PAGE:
Various plans have been devised to secure the needed conditions as to light, moisture, heat, and transpiration. In all of them nearly, glass is the covering used, as it is cheap and best combines the essentials needed. Its fault is that it not only admits light and lessens transpiration and evaporation, but it admits the sun's rays that do not return. In other words, the radiant heat of the sun passes through glass and accumulates to such extent that a hot-bed or other structure of limited space under glass may burn and scorch every plant in two hours if the ventilation is neglected. Yet glass is the best covering known, and with a little timely care it answers the purpose well.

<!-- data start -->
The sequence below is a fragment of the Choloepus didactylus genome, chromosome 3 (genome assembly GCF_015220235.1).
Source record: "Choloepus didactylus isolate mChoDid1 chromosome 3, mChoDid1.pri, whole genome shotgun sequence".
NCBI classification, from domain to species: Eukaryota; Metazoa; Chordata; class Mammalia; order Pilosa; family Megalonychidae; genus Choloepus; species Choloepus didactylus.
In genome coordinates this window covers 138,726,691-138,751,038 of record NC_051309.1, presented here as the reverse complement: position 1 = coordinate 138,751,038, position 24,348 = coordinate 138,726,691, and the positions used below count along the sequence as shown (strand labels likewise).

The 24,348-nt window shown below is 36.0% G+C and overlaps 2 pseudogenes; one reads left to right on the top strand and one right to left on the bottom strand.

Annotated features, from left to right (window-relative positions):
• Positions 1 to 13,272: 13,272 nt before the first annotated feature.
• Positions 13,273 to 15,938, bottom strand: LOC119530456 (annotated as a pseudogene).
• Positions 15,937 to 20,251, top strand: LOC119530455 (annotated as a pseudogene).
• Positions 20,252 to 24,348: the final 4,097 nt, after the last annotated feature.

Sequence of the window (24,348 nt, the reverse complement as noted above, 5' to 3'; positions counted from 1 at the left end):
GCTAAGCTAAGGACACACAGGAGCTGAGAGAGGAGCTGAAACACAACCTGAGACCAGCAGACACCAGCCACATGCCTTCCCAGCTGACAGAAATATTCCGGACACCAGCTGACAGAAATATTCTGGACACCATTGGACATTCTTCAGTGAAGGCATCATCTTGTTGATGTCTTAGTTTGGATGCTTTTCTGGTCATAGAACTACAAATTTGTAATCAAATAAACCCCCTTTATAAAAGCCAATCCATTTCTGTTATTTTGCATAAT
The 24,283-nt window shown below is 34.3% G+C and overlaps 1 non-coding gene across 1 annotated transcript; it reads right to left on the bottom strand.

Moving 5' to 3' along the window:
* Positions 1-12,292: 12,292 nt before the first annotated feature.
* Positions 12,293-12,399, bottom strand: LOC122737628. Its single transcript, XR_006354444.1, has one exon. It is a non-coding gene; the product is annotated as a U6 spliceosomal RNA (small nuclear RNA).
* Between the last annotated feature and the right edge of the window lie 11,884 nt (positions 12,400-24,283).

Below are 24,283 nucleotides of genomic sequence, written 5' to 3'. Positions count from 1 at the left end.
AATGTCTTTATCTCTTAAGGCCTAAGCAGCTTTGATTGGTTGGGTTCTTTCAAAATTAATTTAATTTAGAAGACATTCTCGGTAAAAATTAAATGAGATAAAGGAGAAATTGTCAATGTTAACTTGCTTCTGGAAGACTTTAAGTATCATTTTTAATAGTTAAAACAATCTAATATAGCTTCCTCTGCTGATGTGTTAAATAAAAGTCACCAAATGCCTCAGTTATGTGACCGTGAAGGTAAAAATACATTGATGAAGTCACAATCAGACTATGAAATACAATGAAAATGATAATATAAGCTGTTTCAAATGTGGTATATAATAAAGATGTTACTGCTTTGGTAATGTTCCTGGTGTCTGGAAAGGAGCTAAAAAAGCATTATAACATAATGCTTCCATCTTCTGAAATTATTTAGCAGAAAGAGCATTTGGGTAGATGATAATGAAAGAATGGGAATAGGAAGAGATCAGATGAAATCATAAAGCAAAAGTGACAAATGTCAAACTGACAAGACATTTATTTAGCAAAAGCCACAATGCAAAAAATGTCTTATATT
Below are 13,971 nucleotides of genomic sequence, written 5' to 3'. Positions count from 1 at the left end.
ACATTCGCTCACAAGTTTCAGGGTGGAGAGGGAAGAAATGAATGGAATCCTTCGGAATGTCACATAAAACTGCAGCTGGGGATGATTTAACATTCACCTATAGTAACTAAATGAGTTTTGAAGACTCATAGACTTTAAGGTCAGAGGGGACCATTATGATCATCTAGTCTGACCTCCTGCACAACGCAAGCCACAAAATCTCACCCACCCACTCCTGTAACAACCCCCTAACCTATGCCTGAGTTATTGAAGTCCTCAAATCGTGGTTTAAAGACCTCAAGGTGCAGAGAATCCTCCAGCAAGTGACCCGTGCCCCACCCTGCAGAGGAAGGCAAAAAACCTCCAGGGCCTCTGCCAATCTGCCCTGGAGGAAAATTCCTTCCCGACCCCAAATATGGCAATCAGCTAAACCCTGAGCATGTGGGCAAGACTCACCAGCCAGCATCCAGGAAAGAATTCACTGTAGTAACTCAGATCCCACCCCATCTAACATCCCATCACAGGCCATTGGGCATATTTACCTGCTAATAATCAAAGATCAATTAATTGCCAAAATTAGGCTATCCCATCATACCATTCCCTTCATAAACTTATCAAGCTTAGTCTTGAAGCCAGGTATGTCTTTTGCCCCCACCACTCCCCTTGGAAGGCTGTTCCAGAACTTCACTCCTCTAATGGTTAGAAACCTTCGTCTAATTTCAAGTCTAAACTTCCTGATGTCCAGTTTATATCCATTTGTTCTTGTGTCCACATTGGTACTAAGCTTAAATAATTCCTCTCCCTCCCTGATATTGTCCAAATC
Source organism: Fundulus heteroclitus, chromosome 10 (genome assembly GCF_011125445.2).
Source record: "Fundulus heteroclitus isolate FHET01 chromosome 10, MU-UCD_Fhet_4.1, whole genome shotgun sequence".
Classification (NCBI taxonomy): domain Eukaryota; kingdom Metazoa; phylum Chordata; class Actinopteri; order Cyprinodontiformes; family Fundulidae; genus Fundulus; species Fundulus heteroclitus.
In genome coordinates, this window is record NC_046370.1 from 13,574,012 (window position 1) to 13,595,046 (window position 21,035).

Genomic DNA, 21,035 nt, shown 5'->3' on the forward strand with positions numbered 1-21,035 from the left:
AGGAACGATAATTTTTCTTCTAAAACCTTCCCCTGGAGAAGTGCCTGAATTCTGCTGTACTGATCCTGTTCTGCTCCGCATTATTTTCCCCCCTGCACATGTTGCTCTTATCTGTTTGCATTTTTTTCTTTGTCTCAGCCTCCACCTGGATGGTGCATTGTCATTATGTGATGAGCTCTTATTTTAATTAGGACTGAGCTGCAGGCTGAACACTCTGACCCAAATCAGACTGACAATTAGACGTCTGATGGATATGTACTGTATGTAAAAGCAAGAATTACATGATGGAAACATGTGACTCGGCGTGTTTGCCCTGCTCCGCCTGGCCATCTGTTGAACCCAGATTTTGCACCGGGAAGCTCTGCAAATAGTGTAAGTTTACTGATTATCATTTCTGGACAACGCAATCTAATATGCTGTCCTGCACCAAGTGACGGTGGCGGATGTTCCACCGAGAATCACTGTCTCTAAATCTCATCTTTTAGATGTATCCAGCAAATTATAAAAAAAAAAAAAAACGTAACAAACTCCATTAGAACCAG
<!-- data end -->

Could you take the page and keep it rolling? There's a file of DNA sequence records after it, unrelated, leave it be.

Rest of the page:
Fig. 27.—Simple propagating bed.
The bottom heat is given in various ways. One of the simplest forms of combining the confined air and bottom heat is shown at Fig. 27. The box is about two feet deep with glass over the top. The water over the lamp is in a sheet-iron tray supported as shown. The sand shown is held up by placing in a shallow wooden box. With a little practice and experience cuttings can be rooted in a small way in this frame with about as much certainty as in a greenhouse cutting-bench.
The principle is the same in the private house, conservatory or the great commercial greenhouse. But in these cases the heating of the houses in winter and the needed bottom heat of the cutting-bench are given by steam- or hot-water pipes.